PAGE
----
On Theory and Method Lecture Series- Indefinite: Doing Time in Jail

About the Program

For this first event of the On Theory and Method Lecture Series, we welcome Dr. Michael Walker. His broad research concerns stratification, social control, punishment, and social psychology, which he translates into studies of race relations, carceral patterns, identities, emotions, and time. Professor Walker is the author of Indefinite: Doing Time in Jail, which won the 2022 Charles H. Cooley Award for Best Recent Book from the Society for the Study of Symbolic Interaction. Indefinite is a beautifully written, field defining ethnography of what Walker calls penal living. It brings the reader into the visceral and emotional landscape of the jail, revealing what it means to do time and what the social situation of jail residents tells us about the use of punishment in the United States. Professor Walker is also the recipient of the American Society of Criminology’s 2018 Joan Petersilia Outstanding Article Award for his paper, “Race Making in a Penal Institution,” which was published in the American Journal of Sociology.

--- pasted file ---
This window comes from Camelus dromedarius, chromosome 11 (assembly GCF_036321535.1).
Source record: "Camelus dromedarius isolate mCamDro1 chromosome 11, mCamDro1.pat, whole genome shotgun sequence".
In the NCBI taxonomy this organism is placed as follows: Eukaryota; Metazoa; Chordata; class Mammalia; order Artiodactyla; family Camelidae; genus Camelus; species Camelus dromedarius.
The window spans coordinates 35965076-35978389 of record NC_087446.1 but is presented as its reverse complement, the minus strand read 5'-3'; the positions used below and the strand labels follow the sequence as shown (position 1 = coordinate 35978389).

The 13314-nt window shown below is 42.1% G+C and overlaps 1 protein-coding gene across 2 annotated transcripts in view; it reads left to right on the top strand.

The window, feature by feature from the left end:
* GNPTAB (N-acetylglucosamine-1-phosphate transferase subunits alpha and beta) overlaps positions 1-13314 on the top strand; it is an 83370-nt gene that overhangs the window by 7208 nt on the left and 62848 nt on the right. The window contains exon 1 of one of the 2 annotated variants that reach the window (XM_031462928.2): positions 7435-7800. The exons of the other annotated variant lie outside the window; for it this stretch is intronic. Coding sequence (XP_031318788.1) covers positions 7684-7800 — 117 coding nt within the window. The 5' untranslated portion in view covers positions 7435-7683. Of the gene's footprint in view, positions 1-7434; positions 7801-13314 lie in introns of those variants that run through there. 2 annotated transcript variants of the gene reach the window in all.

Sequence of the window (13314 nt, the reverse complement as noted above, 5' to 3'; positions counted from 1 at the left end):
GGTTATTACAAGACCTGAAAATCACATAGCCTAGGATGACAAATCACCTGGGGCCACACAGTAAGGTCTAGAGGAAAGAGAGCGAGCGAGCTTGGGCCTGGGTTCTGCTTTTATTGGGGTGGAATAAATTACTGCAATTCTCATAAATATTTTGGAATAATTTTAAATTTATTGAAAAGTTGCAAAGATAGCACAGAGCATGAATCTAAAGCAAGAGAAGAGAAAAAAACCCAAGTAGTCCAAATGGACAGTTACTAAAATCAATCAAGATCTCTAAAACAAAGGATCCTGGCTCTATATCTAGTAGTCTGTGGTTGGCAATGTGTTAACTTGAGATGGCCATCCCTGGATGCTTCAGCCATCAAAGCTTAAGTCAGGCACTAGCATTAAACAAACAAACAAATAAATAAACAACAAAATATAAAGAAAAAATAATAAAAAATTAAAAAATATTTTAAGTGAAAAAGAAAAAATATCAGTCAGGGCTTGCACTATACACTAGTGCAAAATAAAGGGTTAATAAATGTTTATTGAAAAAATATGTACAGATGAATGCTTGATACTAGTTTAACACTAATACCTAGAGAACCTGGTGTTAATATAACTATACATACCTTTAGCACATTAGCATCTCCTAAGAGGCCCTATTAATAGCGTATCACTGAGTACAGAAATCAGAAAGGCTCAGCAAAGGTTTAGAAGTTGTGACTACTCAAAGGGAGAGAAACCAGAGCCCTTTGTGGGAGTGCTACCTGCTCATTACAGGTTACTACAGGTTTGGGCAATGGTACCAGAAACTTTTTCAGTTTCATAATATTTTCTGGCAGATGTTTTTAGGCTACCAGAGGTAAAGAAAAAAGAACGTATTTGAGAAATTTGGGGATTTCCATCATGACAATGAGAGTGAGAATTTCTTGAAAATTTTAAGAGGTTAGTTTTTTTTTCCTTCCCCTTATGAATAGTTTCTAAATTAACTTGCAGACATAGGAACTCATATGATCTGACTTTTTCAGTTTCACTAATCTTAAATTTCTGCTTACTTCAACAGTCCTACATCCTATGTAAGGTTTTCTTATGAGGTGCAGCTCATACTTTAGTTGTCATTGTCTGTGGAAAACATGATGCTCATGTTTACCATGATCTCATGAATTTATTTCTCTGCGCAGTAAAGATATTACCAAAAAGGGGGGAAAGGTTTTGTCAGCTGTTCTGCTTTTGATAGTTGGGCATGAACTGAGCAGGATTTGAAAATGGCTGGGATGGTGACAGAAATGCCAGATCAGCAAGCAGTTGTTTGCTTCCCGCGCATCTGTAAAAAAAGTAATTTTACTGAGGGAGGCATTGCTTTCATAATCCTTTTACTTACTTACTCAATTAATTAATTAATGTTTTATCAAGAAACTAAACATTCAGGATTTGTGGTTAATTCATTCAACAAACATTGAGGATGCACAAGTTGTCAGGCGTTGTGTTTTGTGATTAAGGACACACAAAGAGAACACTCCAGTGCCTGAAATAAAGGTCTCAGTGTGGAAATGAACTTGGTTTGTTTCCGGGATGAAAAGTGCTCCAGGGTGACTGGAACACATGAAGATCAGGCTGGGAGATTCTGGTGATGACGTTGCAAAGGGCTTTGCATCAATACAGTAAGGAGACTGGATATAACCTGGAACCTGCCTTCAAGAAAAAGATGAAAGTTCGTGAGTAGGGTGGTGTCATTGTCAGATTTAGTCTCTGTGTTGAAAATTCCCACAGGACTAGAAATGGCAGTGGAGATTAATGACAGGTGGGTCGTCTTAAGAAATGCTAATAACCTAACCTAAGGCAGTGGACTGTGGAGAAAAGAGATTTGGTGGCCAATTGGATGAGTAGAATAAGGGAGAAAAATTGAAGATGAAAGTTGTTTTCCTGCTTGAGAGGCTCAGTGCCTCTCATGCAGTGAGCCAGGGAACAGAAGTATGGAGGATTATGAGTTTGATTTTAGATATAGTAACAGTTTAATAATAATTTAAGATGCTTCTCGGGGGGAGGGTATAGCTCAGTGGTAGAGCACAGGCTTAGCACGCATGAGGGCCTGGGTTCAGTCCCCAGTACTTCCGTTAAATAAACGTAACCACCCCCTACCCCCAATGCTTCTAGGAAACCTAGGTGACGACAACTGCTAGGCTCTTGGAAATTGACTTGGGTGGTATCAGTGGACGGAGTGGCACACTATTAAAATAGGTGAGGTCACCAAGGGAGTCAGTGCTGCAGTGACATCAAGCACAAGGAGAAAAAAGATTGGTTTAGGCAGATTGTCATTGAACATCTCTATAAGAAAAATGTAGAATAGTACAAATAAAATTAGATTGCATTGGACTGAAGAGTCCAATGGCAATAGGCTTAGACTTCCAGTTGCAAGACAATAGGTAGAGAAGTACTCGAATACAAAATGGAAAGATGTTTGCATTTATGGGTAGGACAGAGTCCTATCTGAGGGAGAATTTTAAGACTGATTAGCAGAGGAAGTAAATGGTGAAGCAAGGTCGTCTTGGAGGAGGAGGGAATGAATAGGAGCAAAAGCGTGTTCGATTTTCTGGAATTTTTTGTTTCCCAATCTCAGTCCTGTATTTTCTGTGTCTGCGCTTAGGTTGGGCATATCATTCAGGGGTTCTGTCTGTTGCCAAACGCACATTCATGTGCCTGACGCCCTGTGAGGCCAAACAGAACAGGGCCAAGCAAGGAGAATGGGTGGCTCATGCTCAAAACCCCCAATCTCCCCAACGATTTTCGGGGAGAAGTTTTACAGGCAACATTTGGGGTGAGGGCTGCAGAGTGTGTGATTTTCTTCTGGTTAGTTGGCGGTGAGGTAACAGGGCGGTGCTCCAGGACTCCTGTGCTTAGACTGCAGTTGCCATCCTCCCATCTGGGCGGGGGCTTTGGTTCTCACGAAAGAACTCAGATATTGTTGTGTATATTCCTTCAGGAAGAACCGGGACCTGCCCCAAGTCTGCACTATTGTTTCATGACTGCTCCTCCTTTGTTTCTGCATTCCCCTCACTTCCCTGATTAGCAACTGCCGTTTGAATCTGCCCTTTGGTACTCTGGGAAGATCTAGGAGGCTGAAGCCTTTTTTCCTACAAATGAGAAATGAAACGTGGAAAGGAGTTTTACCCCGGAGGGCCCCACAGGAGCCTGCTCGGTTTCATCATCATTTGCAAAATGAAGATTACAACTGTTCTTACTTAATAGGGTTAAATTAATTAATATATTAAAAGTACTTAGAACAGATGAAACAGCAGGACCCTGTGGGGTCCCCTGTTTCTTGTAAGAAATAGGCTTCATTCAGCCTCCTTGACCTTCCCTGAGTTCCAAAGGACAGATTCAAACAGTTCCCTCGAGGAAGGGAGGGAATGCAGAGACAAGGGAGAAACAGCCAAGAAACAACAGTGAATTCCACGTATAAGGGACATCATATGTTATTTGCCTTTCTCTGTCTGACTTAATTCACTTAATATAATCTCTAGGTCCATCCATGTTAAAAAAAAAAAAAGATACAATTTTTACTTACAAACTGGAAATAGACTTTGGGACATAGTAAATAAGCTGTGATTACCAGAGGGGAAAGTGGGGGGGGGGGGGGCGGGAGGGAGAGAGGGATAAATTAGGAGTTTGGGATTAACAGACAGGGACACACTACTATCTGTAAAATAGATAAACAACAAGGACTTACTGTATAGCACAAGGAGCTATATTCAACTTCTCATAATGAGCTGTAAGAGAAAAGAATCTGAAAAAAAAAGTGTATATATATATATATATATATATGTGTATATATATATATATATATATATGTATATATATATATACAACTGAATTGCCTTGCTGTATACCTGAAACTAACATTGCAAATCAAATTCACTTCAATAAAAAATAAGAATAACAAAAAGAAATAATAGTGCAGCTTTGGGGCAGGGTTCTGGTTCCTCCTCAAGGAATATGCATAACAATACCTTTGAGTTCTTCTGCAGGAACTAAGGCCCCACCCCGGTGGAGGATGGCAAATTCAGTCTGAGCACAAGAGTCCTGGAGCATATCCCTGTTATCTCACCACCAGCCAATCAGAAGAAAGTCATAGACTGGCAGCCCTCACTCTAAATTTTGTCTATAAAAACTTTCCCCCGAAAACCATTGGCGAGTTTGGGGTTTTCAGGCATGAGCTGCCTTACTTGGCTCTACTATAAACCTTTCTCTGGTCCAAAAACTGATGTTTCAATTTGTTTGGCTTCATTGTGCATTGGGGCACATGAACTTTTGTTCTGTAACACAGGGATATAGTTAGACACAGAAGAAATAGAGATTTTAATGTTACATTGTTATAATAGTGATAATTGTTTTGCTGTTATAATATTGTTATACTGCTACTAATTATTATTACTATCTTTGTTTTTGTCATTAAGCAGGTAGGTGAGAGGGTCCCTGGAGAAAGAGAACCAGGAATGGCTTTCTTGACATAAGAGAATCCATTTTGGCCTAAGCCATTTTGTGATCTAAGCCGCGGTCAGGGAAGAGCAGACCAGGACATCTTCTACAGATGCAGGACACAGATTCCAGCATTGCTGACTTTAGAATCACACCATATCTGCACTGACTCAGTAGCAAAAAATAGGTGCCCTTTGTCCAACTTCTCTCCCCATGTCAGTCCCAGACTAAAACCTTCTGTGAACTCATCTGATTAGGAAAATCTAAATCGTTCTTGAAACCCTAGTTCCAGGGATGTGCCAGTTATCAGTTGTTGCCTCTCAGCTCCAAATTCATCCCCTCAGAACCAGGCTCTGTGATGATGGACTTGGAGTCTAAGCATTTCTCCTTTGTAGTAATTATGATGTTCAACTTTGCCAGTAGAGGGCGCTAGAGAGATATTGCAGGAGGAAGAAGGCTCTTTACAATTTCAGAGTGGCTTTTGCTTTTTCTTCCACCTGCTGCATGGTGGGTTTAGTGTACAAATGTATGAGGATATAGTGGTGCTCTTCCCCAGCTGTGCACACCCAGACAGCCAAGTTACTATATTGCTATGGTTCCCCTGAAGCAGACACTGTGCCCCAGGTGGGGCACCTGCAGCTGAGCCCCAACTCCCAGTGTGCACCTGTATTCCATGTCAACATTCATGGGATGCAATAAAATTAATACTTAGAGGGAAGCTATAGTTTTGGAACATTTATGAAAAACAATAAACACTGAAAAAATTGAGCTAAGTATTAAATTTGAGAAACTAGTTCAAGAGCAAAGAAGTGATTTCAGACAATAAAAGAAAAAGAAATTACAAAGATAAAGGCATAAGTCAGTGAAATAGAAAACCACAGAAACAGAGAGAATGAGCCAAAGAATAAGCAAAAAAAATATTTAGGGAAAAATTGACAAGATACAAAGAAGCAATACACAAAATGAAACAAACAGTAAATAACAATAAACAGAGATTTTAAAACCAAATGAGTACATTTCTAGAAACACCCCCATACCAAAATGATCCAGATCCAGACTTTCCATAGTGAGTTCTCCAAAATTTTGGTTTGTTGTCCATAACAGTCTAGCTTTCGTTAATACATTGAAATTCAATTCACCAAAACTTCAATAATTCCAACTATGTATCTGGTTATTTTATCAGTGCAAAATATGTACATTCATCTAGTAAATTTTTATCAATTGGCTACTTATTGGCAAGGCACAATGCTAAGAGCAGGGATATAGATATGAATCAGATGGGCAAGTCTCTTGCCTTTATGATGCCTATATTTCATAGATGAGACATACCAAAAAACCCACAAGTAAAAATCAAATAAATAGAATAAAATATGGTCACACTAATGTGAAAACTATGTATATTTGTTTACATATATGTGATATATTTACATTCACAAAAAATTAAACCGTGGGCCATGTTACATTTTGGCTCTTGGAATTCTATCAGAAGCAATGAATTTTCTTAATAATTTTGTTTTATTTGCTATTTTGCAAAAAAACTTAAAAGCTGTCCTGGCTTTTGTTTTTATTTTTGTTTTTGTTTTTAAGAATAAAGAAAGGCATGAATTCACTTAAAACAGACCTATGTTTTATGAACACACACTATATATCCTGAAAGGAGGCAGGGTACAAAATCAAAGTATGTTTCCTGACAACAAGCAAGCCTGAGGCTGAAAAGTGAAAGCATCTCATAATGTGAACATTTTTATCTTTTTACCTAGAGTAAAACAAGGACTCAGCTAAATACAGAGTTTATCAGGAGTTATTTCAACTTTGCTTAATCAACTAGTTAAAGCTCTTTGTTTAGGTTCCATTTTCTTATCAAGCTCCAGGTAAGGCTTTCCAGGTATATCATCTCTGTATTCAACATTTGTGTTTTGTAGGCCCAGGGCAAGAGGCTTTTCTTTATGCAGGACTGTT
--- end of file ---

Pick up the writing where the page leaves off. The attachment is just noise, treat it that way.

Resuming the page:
Dr. Walker will be joined in conversation by Reuben Jonathan Miller, Associate Professor in UChicago’s Crown Family School of Social Work, Policy, and Practice and the Department of Race, Diaspora and Indigeneity and is a research professor at the American Bar Foundation. Professor Miller is the author of Halfway Home: Race, Punishment and the Afterlife of Mass Incarceration, which follows the lives of incarcerated and formerly incarcerated people. The recipient of many awards, Professor Miller was named a MacArthur Fellow in 2022. The discussion will center on Professor Walker’s theoretically sophisticated, and deeply lyrical approach to rendering the social situations of people we’ve thrown away—the incarcerated, the poor, and the racialized.


About the Series

“On Theory and Method” is a lecture series that brings innovative social scientists who have written field defining books into conversation with graduate students and members of the public who aspire to bring their research findings to the page. The series focuses on the writing process, how to make sense of what we find in social research and how to render those findings in ways that resonate within and beyond the academy.

If you have any questions about access or to request a reasonable accommodation that will facilitate your full participation in this event such as ASL interpreting, captioned videos, Braille or electronic text, food options for individuals with dietary restrictions, etc. please contact the event organizer.